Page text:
Methyl isocyanate, $\ce{HC3NCO}$, is a toxic liquid which is used in the manufacture of some pesticides. What is the approximate angle between the bonds formed by the nitrogen atom in a molecule of methyl isocyanate?

(A) $104^\circ$ (B) $109^\circ$ (C) $120^\circ$ (D) $180^\circ$

I answered (A), but the correct answer is (C) according to the marking scheme. I thought it was a bent-shaped, because the lone pair of $\ce{e-}$ would repel the bond pairs of electron (similarly to $\ce{H2O}$ or $\ce{SO2}$).

My current assumption is that the $\ce{e-}$ in $\ce{N}$ in $\ce{CH3NCO}$ forms $\mathrm{sp^2}$ hybridization (and therefore should forms a shape like ethene).

I'm not sure if my thinking is correct, so hopefully you can help me understand why (C) is correct and why (A) is impossible.


4 Answers 4


This is not a good exercise question, because none of the options is actually correct. It basically asks you to blindly apply a model which cannot yield the correct result.

Before continuing any deeper into the matter, let's have a look at the actual structure. I was not able to find a crystal structure, so I ran a quick optimisation on the RI-BP86/def2-SVP level of theory. For this purpose, this is accurate enough.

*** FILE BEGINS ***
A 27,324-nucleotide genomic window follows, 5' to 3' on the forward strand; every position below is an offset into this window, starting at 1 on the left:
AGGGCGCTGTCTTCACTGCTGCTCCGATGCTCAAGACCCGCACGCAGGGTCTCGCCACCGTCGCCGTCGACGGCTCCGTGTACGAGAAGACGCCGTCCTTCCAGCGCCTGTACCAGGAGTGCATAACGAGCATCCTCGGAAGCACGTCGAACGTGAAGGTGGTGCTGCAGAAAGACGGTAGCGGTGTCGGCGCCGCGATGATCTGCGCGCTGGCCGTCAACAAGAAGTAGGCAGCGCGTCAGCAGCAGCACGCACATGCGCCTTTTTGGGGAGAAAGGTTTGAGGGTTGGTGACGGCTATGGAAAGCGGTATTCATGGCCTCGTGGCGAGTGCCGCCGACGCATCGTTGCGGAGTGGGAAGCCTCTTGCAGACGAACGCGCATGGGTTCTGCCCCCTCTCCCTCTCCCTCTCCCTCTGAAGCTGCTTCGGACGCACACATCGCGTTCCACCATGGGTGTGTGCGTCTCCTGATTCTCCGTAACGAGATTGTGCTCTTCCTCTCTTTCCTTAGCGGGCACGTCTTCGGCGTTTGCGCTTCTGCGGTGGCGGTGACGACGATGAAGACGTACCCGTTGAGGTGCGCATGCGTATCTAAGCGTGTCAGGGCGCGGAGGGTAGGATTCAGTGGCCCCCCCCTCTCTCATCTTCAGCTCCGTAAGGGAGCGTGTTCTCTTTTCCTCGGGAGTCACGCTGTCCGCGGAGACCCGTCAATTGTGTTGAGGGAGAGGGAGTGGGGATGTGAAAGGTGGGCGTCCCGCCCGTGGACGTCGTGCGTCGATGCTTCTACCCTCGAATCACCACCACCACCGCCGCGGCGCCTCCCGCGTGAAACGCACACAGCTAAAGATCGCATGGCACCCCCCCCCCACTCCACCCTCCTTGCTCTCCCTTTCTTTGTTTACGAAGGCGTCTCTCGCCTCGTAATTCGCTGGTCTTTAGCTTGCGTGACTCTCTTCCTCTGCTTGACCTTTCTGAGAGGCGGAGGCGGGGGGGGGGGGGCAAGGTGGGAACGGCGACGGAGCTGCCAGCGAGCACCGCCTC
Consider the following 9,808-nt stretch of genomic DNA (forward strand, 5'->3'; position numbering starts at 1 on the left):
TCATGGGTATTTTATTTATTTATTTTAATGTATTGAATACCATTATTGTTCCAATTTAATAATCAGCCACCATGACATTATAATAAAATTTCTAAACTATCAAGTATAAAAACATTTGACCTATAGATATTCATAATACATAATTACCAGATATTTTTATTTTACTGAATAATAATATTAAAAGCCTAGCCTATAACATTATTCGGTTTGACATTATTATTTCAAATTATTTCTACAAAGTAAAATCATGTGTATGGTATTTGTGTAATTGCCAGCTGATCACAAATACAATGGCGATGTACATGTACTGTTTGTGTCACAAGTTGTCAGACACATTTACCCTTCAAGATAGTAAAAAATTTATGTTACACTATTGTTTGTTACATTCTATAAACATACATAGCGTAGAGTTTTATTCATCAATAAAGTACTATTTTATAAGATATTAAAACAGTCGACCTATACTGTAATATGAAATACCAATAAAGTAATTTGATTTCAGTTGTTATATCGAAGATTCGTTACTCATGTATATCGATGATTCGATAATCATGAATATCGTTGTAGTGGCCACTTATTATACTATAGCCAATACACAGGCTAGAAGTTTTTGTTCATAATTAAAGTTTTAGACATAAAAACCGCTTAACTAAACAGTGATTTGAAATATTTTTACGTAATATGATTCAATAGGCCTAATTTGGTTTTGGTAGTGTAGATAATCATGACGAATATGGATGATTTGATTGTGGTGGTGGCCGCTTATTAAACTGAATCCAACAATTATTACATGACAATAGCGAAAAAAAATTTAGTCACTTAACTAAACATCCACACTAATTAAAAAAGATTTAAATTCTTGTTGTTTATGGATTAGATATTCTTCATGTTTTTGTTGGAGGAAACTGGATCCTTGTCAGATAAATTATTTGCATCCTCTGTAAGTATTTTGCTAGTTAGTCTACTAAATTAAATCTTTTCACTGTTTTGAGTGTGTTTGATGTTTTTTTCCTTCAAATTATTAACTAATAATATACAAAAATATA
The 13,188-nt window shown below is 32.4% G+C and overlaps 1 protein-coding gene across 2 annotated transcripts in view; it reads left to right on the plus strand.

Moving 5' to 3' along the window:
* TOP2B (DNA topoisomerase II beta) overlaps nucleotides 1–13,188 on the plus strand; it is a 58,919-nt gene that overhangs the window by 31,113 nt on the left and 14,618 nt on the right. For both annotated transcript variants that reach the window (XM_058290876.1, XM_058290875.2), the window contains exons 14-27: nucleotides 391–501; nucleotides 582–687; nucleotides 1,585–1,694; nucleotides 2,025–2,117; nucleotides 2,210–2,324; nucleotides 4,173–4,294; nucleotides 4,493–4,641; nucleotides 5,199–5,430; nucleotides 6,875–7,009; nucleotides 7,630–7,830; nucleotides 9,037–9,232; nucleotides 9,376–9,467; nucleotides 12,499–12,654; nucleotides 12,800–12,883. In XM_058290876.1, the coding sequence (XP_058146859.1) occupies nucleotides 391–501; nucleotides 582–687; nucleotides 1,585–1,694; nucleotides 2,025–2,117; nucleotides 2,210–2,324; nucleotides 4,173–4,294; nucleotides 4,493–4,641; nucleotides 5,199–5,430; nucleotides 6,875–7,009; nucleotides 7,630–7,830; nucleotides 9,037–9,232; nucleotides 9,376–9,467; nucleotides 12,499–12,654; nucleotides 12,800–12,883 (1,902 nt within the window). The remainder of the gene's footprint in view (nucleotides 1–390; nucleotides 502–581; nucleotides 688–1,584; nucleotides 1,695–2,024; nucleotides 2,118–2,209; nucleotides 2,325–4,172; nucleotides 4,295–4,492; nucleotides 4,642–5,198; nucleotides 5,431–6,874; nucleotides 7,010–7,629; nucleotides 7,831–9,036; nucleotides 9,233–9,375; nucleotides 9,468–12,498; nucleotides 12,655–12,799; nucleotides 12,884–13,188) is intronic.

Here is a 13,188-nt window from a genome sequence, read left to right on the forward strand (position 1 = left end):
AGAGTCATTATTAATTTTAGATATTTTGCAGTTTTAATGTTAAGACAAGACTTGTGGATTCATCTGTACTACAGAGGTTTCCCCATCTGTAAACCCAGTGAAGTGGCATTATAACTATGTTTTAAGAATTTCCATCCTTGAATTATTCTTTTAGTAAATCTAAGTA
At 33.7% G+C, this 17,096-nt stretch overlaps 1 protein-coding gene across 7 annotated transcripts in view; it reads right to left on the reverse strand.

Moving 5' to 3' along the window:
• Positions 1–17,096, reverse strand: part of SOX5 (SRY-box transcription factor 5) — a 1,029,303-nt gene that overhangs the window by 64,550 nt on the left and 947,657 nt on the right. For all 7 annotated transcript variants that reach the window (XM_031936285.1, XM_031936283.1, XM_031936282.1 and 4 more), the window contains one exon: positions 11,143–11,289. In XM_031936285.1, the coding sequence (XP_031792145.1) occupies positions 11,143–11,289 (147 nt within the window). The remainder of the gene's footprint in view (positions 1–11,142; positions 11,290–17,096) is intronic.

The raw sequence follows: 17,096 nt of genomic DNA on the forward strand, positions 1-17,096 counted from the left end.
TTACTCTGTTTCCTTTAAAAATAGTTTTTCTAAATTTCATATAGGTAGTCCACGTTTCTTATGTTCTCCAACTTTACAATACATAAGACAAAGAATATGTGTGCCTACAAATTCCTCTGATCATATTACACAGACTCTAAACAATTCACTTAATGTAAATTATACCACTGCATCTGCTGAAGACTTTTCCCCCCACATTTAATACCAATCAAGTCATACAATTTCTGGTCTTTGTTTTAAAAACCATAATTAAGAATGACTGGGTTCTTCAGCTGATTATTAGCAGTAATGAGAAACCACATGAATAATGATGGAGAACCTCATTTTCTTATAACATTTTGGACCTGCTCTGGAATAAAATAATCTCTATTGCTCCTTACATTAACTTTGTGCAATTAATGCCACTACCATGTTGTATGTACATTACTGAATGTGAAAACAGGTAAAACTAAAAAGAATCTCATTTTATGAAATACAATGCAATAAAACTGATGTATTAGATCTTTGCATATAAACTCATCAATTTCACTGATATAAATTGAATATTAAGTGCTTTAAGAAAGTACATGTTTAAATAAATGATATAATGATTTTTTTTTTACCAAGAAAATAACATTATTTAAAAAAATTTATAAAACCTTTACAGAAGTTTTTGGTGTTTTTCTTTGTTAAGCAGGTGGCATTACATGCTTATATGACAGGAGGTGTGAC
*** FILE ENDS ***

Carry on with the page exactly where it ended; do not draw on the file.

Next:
structure of methyl isocyanate

The bond angle $\angle(\ce{CNC}) = 144^\circ$ is right in between $120^\circ \dots 180^\circ$.

The (pure) VSEPR model must fail for this molecule, as it is only really working for central atoms with distinct and non-delocalised ligands. For simple cases it performs very well in describing the approximate shape of a molecule. Once you have gotten this down, you can refine predictions with other tools. Please note, the lone pairs take up more space argument is actually a post-rationalisation and should not be used within the framework of VSEPR theory. More reliable predictions can be made with Bent's rule, which says that more electronegative ligands will concentrate p-orbital contributions towards them, decreasing the bond angle (this is a very, very brief summary).

As far as the VSEPR model goes, one should concentrate on simple coordination patterns:

  1. linear; the bond angles will be close to $180^\circ$
  2. trigonal; the bond angles will be close to $120^\circ$
  3. tetrahedral; the bond angles will be close to $109^\circ$
  4. higher coordinations like trigonal bipyramidal, octahedral, etc.